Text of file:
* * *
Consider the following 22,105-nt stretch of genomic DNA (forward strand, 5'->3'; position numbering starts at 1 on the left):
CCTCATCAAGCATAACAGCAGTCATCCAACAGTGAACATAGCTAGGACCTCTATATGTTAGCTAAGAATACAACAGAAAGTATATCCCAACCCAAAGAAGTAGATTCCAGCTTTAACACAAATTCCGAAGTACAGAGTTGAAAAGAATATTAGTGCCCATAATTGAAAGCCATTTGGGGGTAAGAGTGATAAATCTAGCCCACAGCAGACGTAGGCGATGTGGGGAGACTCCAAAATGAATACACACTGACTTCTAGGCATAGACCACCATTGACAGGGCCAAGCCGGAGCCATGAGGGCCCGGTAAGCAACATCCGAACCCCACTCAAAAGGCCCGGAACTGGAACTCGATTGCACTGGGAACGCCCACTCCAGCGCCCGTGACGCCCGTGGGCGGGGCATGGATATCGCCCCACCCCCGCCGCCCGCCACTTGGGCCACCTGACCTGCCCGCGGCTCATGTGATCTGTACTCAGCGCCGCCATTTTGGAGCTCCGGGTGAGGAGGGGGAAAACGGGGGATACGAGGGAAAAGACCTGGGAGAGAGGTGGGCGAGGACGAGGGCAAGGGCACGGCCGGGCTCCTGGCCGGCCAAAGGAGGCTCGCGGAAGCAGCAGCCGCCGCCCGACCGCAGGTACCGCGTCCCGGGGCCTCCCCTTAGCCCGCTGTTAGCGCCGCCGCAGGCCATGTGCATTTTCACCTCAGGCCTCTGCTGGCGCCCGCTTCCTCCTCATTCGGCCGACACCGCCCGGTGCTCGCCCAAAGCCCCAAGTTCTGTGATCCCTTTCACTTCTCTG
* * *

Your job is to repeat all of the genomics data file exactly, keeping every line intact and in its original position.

Consider the following 22,105-nt stretch of genomic DNA (forward strand, 5'->3'; position numbering starts at 1 on the left):
CCTCATCAAGCATAACAGCAGTCATCCAACAGTGAACATAGCTAGGACCTCTATATGTTAGCTAAGAATACAACAGAAAGTATATCCCAACCCAAAGAAGTAGATTCCAGCTTTAACACAAATTCCGAAGTACAGAGTTGAAAAGAATATTAGTGCCCATAATTGAAAGCCATTTGGGGGTAAGAGTGATAAATCTAGCCCACAGCAGACGTAGGCGATGTGGGGAGACTCCAAAATGAATACACACTGACTTCTAGGCATAGACCACCATTGACAGGGCCAAGCCGGAGCCATGAGGGCCCGGTAAGCAACATCCGAACCCCACTCAAAAGGCCCGGAACTGGAACTCGATTGCACTGGGAACGCCCACTCCAGCGCCCGTGACGCCCGTGGGCGGGGCATGGATATCGCCCCACCCCCGCCGCCCGCCACTTGGGCCACCTGACCTGCCCGCGGCTCATGTGATCTGTACTCAGCGCCGCCATTTTGGAGCTCCGGGTGAGGAGGGGGAAAACGGGGGATACGAGGGAAAAGACCTGGGAGAGAGGTGGGCGAGGACGAGGGCAAGGGCACGGCCGGGCTCCTGGCCGGCCAAAGGAGGCTCGCGGAAGCAGCAGCCGCCGCCCGACCGCAGGTACCGCGTCCCGGGGCCTCCCCTTAGCCCGCTGTTAGCGCCGCCGCAGGCCATGTGCATTTTCACCTCAGGCCTCTGCTGGCGCCCGCTTCCTCCTCATTCGGCCGACACCGCCCGGTGCTCGCCCAAAGCCCCAAGTTCTGTGATCCCTTTCACTTCTCTG